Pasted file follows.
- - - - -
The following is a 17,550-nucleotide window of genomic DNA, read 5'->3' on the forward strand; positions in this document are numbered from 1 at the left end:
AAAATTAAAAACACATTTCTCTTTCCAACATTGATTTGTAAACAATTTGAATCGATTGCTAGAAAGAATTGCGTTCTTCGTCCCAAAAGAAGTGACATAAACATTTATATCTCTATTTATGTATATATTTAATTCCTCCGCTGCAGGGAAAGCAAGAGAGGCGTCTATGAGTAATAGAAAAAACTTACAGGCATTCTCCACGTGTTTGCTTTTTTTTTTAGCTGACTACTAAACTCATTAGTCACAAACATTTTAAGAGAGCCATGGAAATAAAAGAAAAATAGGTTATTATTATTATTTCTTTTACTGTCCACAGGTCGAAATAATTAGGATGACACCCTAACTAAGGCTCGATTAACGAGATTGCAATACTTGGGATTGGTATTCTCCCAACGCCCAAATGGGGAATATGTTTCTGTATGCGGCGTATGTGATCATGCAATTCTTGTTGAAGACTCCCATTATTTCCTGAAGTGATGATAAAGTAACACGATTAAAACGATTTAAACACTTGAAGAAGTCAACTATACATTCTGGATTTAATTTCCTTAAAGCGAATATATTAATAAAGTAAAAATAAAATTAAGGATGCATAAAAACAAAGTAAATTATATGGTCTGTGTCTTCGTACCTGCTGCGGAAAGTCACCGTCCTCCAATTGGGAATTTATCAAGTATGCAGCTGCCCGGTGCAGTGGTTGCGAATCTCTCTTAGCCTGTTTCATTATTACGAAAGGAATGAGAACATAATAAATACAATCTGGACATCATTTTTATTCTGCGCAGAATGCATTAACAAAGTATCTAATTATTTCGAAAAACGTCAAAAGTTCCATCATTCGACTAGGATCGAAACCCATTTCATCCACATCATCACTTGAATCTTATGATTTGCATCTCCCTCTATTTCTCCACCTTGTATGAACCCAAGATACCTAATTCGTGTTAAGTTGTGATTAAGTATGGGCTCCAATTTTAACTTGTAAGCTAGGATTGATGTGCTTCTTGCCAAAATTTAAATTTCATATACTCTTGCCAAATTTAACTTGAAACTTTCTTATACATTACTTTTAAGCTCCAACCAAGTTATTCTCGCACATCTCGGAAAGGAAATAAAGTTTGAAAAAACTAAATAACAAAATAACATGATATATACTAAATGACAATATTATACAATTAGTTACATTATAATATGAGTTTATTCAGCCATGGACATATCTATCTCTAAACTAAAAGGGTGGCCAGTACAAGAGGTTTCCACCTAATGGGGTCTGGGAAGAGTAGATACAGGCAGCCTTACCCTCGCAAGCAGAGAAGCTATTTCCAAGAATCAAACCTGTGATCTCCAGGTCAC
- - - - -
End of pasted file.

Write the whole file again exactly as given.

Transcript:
The following is a 17,550-nucleotide window of genomic DNA, read 5'->3' on the forward strand; positions in this document are numbered from 1 at the left end:
AAAATTAAAAACACATTTCTCTTTCCAACATTGATTTGTAAACAATTTGAATCGATTGCTAGAAAGAATTGCGTTCTTCGTCCCAAAAGAAGTGACATAAACATTTATATCTCTATTTATGTATATATTTAATTCCTCCGCTGCAGGGAAAGCAAGAGAGGCGTCTATGAGTAATAGAAAAAACTTACAGGCATTCTCCACGTGTTTGCTTTTTTTTTTAGCTGACTACTAAACTCATTAGTCACAAACATTTTAAGAGAGCCATGGAAATAAAAGAAAAATAGGTTATTATTATTATTTCTTTTACTGTCCACAGGTCGAAATAATTAGGATGACACCCTAACTAAGGCTCGATTAACGAGATTGCAATACTTGGGATTGGTATTCTCCCAACGCCCAAATGGGGAATATGTTTCTGTATGCGGCGTATGTGATCATGCAATTCTTGTTGAAGACTCCCATTATTTCCTGAAGTGATGATAAAGTAACACGATTAAAACGATTTAAACACTTGAAGAAGTCAACTATACATTCTGGATTTAATTTCCTTAAAGCGAATATATTAATAAAGTAAAAATAAAATTAAGGATGCATAAAAACAAAGTAAATTATATGGTCTGTGTCTTCGTACCTGCTGCGGAAAGTCACCGTCCTCCAATTGGGAATTTATCAAGTATGCAGCTGCCCGGTGCAGTGGTTGCGAATCTCTCTTAGCCTGTTTCATTATTACGAAAGGAATGAGAACATAATAAATACAATCTGGACATCATTTTTATTCTGCGCAGAATGCATTAACAAAGTATCTAATTATTTCGAAAAACGTCAAAAGTTCCATCATTCGACTAGGATCGAAACCCATTTCATCCACATCATCACTTGAATCTTATGATTTGCATCTCCCTCTATTTCTCCACCTTGTATGAACCCAAGATACCTAATTCGTGTTAAGTTGTGATTAAGTATGGGCTCCAATTTTAACTTGTAAGCTAGGATTGATGTGCTTCTTGCCAAAATTTAAATTTCATATACTCTTGCCAAATTTAACTTGAAACTTTCTTATACATTACTTTTAAGCTCCAACCAAGTTATTCTCGCACATCTCGGAAAGGAAATAAAGTTTGAAAAAACTAAATAACAAAATAACATGATATATACTAAATGACAATATTATACAATTAGTTACATTATAATATGAGTTTATTCAGCCATGGACATATCTATCTCTAAACTAAAAGGGTGGCCAGTACAAGAGGTTTCCACCTAATGGGGTCTGGGAAGAGTAGATACAGGCAGCCTTACCCTCGCAAGCAGAGAAGCTATTTCCAAGAATCAAACCTGTGATCTCCAGGTCAC